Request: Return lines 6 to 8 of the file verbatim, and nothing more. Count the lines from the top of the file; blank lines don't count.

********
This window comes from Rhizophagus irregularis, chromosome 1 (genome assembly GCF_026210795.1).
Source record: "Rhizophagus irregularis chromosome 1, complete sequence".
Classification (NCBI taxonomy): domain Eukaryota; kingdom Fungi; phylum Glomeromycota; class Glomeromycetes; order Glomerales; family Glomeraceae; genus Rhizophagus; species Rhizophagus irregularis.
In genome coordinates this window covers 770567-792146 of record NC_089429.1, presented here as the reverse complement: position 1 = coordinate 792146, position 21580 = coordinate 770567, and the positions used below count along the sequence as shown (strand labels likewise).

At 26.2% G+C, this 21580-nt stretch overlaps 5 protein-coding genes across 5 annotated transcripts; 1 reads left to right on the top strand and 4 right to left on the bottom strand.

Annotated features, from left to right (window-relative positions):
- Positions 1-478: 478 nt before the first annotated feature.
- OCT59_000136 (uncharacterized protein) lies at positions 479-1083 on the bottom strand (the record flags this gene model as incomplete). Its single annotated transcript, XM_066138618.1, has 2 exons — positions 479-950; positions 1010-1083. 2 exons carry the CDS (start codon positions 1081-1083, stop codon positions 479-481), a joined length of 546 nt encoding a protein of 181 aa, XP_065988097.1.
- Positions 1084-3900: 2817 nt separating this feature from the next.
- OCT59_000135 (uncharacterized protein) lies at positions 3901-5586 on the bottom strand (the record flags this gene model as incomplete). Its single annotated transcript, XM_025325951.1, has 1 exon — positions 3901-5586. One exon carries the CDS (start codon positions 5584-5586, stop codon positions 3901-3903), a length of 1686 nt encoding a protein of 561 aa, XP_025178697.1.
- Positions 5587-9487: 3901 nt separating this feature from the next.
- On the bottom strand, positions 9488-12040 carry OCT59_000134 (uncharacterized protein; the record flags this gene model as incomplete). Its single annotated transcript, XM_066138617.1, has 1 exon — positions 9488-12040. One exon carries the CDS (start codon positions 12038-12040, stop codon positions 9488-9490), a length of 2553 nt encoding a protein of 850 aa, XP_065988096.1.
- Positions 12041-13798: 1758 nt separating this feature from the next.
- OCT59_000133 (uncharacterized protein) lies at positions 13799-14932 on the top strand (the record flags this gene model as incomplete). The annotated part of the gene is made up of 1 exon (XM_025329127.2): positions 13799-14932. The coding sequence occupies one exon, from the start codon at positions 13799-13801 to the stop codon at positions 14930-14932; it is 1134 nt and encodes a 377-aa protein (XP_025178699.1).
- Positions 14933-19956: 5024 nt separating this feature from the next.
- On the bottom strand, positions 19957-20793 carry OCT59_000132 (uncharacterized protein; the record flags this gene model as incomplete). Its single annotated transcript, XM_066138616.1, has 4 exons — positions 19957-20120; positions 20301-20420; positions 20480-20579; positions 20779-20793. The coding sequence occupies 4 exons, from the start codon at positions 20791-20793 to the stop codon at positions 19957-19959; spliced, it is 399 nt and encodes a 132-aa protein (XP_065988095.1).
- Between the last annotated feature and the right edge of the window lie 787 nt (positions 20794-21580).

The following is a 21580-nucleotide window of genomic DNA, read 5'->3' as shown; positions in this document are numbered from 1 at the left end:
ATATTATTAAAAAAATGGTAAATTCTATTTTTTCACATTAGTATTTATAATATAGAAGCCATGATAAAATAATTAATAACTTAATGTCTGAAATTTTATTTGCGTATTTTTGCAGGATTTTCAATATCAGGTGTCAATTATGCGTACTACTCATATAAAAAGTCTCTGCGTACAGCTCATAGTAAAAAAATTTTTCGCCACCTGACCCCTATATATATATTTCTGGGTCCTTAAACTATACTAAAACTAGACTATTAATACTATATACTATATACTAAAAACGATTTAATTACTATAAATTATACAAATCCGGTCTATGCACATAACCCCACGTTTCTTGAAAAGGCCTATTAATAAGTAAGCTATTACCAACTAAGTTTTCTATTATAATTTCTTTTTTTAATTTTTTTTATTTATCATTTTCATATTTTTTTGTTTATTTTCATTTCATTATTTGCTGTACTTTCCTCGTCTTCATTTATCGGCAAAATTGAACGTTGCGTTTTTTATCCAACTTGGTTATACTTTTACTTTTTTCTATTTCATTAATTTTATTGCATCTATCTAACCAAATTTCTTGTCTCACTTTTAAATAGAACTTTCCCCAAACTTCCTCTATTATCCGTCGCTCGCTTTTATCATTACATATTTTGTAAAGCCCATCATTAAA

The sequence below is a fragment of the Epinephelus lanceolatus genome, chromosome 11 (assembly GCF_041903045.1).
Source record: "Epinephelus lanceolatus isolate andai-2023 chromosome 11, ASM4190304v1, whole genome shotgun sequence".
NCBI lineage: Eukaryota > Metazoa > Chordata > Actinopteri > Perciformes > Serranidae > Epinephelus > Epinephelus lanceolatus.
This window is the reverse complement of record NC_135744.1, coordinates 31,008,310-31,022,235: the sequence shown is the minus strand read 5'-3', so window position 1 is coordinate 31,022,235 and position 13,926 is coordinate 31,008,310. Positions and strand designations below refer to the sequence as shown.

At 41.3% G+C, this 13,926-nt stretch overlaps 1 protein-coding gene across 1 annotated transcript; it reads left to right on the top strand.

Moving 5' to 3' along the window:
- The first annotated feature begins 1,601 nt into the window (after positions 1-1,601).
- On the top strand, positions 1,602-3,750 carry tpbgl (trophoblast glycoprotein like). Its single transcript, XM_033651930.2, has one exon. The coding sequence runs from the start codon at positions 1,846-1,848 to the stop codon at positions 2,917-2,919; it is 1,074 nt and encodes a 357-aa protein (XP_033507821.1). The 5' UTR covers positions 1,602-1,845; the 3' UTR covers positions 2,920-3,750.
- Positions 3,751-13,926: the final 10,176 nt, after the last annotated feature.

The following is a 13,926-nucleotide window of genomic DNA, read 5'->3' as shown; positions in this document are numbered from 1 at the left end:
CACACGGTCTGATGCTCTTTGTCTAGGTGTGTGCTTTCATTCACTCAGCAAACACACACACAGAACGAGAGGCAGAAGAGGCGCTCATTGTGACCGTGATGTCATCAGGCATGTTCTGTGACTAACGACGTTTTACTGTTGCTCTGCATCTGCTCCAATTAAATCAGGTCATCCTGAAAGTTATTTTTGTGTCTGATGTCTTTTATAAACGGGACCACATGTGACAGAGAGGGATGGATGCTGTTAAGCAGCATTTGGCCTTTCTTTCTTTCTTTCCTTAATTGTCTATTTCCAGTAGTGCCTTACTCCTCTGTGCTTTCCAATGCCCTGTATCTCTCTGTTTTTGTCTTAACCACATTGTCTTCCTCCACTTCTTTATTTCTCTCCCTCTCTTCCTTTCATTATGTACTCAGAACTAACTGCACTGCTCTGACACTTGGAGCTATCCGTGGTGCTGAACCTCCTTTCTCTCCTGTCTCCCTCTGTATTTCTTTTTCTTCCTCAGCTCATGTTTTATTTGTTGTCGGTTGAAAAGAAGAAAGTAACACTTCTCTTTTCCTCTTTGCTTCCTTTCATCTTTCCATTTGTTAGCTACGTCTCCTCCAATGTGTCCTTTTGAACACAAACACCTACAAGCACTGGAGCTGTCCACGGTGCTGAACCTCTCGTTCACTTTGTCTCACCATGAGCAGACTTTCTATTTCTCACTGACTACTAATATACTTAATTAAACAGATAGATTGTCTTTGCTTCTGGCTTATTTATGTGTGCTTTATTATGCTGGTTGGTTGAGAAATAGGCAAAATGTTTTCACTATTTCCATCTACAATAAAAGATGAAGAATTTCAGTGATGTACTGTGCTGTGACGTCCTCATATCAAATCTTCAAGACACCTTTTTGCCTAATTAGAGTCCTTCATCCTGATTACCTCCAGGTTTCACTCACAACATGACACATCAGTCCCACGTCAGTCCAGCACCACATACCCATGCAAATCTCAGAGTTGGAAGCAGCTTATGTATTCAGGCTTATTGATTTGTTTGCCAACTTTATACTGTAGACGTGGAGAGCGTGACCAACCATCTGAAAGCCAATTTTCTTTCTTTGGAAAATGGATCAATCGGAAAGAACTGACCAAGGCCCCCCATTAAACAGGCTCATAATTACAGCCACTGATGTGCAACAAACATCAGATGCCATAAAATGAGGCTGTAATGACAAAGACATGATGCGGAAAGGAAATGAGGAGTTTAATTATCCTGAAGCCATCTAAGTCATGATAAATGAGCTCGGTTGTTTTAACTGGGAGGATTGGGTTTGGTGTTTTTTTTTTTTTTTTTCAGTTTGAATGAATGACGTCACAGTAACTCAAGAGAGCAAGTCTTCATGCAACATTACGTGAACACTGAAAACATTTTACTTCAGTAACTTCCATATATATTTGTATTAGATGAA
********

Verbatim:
Annotated features, from left to right (window-relative positions):
- Positions 1-478: 478 nt before the first annotated feature.
- OCT59_000136 (uncharacterized protein) lies at positions 479-1083 on the bottom strand (the record flags this gene model as incomplete). Its single annotated transcript, XM_066138618.1, has 2 exons — positions 479-950; positions 1010-1083. 2 exons carry the CDS (start codon positions 1081-1083, stop codon positions 479-481), a joined length of 546 nt encoding a protein of 181 aa, XP_065988097.1.